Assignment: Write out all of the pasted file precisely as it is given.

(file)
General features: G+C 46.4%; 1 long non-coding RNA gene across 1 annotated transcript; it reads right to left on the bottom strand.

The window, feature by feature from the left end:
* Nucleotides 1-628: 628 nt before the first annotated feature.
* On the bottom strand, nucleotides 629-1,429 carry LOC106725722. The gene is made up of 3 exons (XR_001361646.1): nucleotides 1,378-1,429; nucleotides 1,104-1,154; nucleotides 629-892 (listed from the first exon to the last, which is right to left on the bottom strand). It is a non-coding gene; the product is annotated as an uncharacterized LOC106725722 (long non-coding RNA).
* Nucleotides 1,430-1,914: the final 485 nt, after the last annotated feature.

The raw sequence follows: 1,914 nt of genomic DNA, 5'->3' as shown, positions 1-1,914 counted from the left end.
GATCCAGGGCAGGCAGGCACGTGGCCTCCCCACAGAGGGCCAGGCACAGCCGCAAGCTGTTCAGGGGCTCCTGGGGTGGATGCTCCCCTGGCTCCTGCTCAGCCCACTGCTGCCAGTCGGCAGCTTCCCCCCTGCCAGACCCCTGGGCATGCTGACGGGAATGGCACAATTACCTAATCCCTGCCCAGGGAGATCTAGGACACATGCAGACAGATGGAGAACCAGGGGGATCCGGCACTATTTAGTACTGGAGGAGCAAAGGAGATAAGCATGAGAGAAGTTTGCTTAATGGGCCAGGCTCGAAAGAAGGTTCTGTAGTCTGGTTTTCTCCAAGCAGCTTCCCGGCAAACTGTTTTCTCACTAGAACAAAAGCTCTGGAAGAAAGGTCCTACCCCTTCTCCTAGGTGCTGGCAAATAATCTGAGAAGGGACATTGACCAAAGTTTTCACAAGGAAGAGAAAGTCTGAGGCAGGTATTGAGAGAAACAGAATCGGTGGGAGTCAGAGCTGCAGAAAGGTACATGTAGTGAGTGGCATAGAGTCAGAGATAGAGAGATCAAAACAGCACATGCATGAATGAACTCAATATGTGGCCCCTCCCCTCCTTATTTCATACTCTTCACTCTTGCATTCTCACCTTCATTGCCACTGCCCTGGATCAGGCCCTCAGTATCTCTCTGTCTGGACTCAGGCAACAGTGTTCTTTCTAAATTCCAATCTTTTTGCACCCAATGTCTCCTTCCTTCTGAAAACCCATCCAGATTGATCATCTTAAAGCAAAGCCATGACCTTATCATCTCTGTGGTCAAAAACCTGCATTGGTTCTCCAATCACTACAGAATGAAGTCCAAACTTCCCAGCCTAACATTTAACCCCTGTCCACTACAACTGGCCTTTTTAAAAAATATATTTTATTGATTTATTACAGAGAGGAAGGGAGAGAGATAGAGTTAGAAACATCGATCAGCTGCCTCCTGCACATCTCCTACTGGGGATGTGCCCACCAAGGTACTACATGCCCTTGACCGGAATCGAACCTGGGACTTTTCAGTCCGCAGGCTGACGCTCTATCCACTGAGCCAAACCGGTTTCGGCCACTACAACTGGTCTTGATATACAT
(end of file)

General features: G+C 46.4%; 1 long non-coding RNA gene across 1 annotated transcript; it reads right to left on the bottom strand.

The window, feature by feature from the left end:
* Nucleotides 1-628: 628 nt before the first annotated feature.
* On the bottom strand, nucleotides 629-1,429 carry LOC106725722. The gene is made up of 3 exons (XR_001361646.1): nucleotides 1,378-1,429; nucleotides 1,104-1,154; nucleotides 629-892 (listed from the first exon to the last, which is right to left on the bottom strand). It is a non-coding gene; the product is annotated as an uncharacterized LOC106725722 (long non-coding RNA).
* Nucleotides 1,430-1,914: the final 485 nt, after the last annotated feature.

The raw sequence follows: 1,914 nt of genomic DNA, 5'->3' as shown, positions 1-1,914 counted from the left end.
GATCCAGGGCAGGCAGGCACGTGGCCTCCCCACAGAGGGCCAGGCACAGCCGCAAGCTGTTCAGGGGCTCCTGGGGTGGATGCTCCCCTGGCTCCTGCTCAGCCCACTGCTGCCAGTCGGCAGCTTCCCCCCTGCCAGACCCCTGGGCATGCTGACGGGAATGGCACAATTACCTAATCCCTGCCCAGGGAGATCTAGGACACATGCAGACAGATGGAGAACCAGGGGGATCCGGCACTATTTAGTACTGGAGGAGCAAAGGAGATAAGCATGAGAGAAGTTTGCTTAATGGGCCAGGCTCGAAAGAAGGTTCTGTAGTCTGGTTTTCTCCAAGCAGCTTCCCGGCAAACTGTTTTCTCACTAGAACAAAAGCTCTGGAAGAAAGGTCCTACCCCTTCTCCTAGGTGCTGGCAAATAATCTGAGAAGGGACATTGACCAAAGTTTTCACAAGGAAGAGAAAGTCTGAGGCAGGTATTGAGAGAAACAGAATCGGTGGGAGTCAGAGCTGCAGAAAGGTACATGTAGTGAGTGGCATAGAGTCAGAGATAGAGAGATCAAAACAGCACATGCATGAATGAACTCAATATGTGGCCCCTCCCCTCCTTATTTCATACTCTTCACTCTTGCATTCTCACCTTCATTGCCACTGCCCTGGATCAGGCCCTCAGTATCTCTCTGTCTGGACTCAGGCAACAGTGTTCTTTCTAAATTCCAATCTTTTTGCACCCAATGTCTCCTTCCTTCTGAAAACCCATCCAGATTGATCATCTTAAAGCAAAGCCATGACCTTATCATCTCTGTGGTCAAAAACCTGCATTGGTTCTCCAATCACTACAGAATGAAGTCCAAACTTCCCAGCCTAACATTTAACCCCTGTCCACTACAACTGGCCTTTTTAAAAAATATATTTTATTGATTTATTACAGAGAGGAAGGGAGAGAGATAGAGTTAGAAACATCGATCAGCTGCCTCCTGCACATCTCCTACTGGGGATGTGCCCACCAAGGTACTACATGCCCTTGACCGGAATCGAACCTGGGACTTTTCAGTCCGCAGGCTGACGCTCTATCCACTGAGCCAAACCGGTTTCGGCCACTACAACTGGTCTTGATATACAT